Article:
Eating disorders are very complicated. Eating is such a low level activity that easily supersedes any rationalisations. That's why it's a good example of how bad advertising can be. So again OP is right in calling those people victims.
At the same time, we have to assume that most individuals are capable of breaking this spell if necessary, for instance by making a conscious decision to read up on what unhealthy food does to us.
Otherwise, you would have a justification to take away any and all freedoms from everybody.
Commercial advertising is not the only form or motivation for trying to make people do things. "Manipulation" exists in personal relationships, it exists in religion, it exists in political messaging. We even call it dog whistle politics. And the motivations are not necessarily any more noble than those for running chocolate chip adverts.
We don't have an external all-knowing referee to decide what is good for us, what our priorities should be, and what we only do or believe because we are being manipulated. So if we put too much emphasis on this manipulation and victimisation narrative, we create a huge incentive for someone to assume that role.
So now you can manipulate (or nudge) people either towards behavior which is considered as beneficial (regular exercise, healthy food, etc.), or you can manipulate them towards unhealthy habits (e.g., smoking).
It is a good idea to limit the ability of actors to nudge people towards unhealthy habits. That will help everybody except a few people who will earn less money. It is also a good idea to foster nudging good behaviors, even if there is no commercial value behind it.
The dilemma only starts to occur if we try to put all things into either the good or the bad box. Probably most ads are in the large grey area in between these extremes. However, ads fostering smoking addiction or obesity should be called out as bad for all of us. There is no downside of this call-out.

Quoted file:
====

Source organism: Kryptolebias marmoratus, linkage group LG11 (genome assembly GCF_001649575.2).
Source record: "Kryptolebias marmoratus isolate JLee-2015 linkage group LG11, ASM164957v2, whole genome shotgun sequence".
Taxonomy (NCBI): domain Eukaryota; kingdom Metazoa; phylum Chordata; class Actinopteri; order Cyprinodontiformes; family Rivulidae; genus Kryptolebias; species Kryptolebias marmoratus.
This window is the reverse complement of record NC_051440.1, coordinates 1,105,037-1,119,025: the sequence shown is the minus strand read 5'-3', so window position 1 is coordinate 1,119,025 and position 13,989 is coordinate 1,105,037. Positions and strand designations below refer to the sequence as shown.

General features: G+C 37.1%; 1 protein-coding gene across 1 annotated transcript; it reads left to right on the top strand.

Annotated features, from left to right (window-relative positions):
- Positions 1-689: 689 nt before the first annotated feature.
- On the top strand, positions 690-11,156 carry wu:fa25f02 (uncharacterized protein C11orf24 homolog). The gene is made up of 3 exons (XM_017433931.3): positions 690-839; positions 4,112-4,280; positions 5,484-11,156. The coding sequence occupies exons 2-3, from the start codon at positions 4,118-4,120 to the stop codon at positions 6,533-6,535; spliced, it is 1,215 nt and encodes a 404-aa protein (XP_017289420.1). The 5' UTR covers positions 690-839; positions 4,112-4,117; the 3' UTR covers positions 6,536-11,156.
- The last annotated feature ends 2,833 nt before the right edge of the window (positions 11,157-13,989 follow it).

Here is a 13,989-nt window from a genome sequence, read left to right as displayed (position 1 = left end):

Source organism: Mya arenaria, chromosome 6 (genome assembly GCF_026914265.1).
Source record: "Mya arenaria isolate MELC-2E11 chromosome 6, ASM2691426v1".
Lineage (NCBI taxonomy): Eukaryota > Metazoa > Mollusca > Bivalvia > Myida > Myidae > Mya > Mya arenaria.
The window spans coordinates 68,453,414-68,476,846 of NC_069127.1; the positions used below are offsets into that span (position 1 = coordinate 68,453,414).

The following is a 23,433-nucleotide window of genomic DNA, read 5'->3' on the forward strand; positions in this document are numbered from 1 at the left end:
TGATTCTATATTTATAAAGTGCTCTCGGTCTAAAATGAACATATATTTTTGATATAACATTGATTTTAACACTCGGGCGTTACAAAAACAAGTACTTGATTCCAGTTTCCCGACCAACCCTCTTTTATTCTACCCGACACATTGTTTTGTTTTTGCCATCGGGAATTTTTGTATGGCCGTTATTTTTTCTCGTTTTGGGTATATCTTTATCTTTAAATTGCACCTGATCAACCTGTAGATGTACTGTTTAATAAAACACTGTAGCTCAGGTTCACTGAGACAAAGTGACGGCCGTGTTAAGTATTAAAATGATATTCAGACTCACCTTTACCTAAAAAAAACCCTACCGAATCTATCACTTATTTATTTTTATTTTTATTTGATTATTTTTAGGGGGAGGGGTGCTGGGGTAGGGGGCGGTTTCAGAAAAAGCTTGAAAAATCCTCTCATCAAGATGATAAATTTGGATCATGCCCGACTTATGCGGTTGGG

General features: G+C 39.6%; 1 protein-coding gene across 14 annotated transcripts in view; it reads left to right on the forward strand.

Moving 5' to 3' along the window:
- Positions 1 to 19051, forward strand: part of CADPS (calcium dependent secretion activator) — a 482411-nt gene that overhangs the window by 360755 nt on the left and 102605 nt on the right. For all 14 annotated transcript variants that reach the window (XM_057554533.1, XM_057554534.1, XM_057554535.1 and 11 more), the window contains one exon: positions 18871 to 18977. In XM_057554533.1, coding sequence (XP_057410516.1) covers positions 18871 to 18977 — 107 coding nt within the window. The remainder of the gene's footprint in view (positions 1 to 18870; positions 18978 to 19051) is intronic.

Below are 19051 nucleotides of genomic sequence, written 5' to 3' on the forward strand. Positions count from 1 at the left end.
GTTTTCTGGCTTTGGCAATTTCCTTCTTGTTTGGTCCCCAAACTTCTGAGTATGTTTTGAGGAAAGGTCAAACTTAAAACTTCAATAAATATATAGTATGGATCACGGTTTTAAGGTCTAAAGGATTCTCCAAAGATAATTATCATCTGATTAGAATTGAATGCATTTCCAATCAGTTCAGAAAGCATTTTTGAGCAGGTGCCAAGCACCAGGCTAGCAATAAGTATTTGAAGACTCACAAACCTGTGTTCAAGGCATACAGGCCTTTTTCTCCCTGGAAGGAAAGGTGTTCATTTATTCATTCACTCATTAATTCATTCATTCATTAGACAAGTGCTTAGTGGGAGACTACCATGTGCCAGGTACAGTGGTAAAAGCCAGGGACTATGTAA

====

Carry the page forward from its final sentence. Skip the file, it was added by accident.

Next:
If you're genuinely interested in the advertising industry's development the last 100 years or have a few hours to spare, check out the 4-part documentary "The Century of the Self" by the BBC made in the early-2000s: https://www.youtube.com/watch?v=DnPmg0R1M04
I just didn't want to leave that statement there and have people unconsciously take that statement about "commerce & ads" to heart without consciously realizing, that Wikipedia is probably our most popular counterexample.
Depending on your definition of 'backbone'... it's maybe not a truth humanity is particularly proud of, but I have this figure in my mind that 75% of the web's bandwidth is used by porn?
Was that ever true, is that still true, are those numbers accurate? Or is that just a common myth?
Apart from that, self-hosting is even cheaper, and easier, than ever.
I think a simple pager with a fixed number of images on each page would have been a much better experience. It would also let me link to specific pages so I could share the page I'm viewing.
EDIT: I'm leaving the post above but right after submitting it I felt regret because it sounds really harsh and I didn't mean it that way. I love the fact that the images were released and I hope government and private institutions continue to do this. I have very minor gripes about the ui but that shouldn't take away from the accomplishment.
Hitting enter searches for me. It shows results instantaneously. It says clearly at the top in big letters "7,636 results for cat" so you know that you can pretty much hit "show more" endlessly. Which instantly loads. And when I click on something yes there is a 2nd scrollbar (not 3) but it's only for the "object details" sidebar... it doesn't apply to the main page viewer part. And the back button works perfectly.
Honestly it sounds like you just have a terrible network connection maybe, or they had temporary traffic congestion? Or what browser are you using... perhaps it's one they haven't tested against? (I'm using Chrome on a MacBook.)